If you lose one tooth or many teeth due to an accident or trauma, you know that you've also lost the ability to smile and eat with ease. Replacing the teeth with dentures or partial teeth may not give you the same confidence that the real teeth did. A dental implant on the other hand does look and feel like a real tooth. A dental implant is an artificial tooth root that is placed into the jaw, and holds the replacement tooth, teeth or bridge.
Recent case studies published in the Journal of Periodontology found that placing implants immediately and after tooth extraction shows a high percentage of clinical success, and that using a temporary fixed crown restoration may provide a better opportunity to meet patient needs. In the first study, ten patients received a total of 15 implants placed immediately after removal of 15 single-rooted teeth.
In the second case, a temporary fixed crown restoration was placed immediately after the bone reconstruction and the final crown was permanently placed 6 weeks after surgery.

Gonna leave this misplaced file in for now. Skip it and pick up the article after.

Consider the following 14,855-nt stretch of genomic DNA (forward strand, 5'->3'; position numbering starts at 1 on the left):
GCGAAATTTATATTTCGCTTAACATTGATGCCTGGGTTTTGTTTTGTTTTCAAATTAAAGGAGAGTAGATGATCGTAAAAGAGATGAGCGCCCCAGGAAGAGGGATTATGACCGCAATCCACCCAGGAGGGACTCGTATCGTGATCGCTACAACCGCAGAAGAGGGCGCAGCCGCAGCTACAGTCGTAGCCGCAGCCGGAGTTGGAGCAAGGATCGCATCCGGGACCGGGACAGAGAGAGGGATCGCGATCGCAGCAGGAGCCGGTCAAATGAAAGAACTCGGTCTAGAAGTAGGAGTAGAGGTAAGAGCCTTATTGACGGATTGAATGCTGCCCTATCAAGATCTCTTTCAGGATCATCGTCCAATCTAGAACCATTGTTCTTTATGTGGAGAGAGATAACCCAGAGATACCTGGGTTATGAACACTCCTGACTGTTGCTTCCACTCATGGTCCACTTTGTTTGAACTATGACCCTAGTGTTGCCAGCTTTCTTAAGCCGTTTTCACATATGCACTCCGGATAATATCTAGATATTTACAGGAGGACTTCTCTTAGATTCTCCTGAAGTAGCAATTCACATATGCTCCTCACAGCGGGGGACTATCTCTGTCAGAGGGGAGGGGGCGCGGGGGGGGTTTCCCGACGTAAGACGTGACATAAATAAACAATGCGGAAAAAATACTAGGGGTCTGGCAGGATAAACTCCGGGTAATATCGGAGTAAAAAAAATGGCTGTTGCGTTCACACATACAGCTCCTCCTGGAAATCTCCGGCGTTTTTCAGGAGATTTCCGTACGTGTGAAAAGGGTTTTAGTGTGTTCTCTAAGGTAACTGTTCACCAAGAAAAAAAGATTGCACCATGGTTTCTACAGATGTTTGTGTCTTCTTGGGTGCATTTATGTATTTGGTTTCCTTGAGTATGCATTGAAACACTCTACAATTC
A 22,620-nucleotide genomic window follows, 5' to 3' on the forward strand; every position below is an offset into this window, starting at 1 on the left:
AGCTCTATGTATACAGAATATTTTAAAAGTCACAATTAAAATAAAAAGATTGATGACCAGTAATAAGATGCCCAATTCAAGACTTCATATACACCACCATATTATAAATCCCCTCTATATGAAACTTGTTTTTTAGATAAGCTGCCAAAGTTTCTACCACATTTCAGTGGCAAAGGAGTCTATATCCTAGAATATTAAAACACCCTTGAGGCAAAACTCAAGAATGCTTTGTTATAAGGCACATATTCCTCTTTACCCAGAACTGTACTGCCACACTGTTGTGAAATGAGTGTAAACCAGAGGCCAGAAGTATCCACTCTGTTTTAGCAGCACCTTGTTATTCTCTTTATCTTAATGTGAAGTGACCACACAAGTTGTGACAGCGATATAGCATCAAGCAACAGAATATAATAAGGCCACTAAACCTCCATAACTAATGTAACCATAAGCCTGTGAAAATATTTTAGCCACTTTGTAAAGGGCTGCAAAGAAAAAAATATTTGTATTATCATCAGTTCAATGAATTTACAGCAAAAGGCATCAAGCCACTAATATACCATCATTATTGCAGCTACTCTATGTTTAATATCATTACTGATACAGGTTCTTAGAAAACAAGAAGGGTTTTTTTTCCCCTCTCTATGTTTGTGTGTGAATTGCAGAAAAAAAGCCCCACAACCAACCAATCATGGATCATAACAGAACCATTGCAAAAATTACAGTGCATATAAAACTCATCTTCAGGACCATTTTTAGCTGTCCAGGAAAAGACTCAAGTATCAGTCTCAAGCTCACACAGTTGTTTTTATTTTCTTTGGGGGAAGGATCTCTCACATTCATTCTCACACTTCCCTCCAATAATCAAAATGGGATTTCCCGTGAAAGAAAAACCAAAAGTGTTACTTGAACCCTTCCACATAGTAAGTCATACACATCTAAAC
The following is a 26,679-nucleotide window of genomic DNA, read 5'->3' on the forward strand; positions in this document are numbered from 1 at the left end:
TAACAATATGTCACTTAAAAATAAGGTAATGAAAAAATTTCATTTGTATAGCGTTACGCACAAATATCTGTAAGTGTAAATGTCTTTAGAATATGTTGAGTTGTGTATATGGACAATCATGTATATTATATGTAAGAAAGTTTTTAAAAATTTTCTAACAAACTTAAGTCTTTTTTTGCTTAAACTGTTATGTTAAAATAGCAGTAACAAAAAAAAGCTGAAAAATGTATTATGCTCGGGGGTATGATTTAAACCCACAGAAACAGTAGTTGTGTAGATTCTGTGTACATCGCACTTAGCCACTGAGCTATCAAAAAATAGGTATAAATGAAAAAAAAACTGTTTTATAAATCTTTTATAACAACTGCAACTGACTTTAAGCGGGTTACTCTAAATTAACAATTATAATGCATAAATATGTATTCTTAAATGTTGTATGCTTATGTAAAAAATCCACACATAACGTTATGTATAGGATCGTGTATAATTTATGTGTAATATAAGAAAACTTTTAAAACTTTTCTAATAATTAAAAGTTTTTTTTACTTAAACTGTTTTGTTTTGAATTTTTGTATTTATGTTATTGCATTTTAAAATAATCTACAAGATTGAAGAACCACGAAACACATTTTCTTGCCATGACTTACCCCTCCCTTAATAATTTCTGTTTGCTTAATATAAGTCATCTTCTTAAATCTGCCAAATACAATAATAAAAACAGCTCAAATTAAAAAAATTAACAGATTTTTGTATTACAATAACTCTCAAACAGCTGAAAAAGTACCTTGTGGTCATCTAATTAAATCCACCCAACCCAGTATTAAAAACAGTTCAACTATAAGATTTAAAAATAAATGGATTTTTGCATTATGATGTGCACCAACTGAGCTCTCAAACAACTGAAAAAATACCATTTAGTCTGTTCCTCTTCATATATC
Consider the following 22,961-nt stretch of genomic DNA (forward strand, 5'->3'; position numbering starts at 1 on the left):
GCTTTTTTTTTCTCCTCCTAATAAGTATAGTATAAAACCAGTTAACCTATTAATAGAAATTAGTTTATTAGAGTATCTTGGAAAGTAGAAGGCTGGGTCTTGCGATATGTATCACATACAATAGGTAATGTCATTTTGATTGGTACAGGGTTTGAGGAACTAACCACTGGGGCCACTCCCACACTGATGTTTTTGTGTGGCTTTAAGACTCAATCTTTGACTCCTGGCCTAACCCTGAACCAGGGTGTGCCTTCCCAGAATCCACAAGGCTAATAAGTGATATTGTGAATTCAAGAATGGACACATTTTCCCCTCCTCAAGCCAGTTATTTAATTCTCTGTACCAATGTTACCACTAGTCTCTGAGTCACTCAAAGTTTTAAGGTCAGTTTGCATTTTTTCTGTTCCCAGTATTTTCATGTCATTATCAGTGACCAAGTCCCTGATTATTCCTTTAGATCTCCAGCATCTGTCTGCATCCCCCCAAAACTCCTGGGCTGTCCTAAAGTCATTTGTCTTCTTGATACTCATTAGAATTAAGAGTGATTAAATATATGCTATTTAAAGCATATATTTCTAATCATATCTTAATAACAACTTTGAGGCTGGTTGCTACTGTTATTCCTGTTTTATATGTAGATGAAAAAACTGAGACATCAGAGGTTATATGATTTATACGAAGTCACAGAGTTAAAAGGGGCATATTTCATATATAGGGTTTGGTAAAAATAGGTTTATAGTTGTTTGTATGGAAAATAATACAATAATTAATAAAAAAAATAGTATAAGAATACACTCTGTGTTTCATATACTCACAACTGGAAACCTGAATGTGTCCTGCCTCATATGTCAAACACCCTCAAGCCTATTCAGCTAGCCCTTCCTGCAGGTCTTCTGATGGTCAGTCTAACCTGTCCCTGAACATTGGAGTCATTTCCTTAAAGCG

"This is exciting news because in the past, dental implants weren't placed until two to nine months after the tooth was extracted," explained Antonio Barone, D.D.S. and lead researcher of one of the studies. "We observed no complications during the healing period, and found that implants placed immediately after tooth extractions have advantages such as prevention of jawbone deterioration, reduced number of surgical procedures and reduction of treatment time."
"Implant dentistry has improved dramatically in the last 20 years," said Gordon Douglass, D.D.S., president of the American Academy of Periodontology. "Although more research needs to be conducted, the concept of placing an implant and in some cases a crown immediately after tooth extraction provides a better opportunity to meet patient needs. An implant is the ultimate in tooth replacement enhancing the smile and preventing bone loss due to the loss of the tooth or teeth."
For a copy of this study or free brochures on dental implants, please call the American Academy of Periodontology's Public Affairs Department at (312) 573-3243.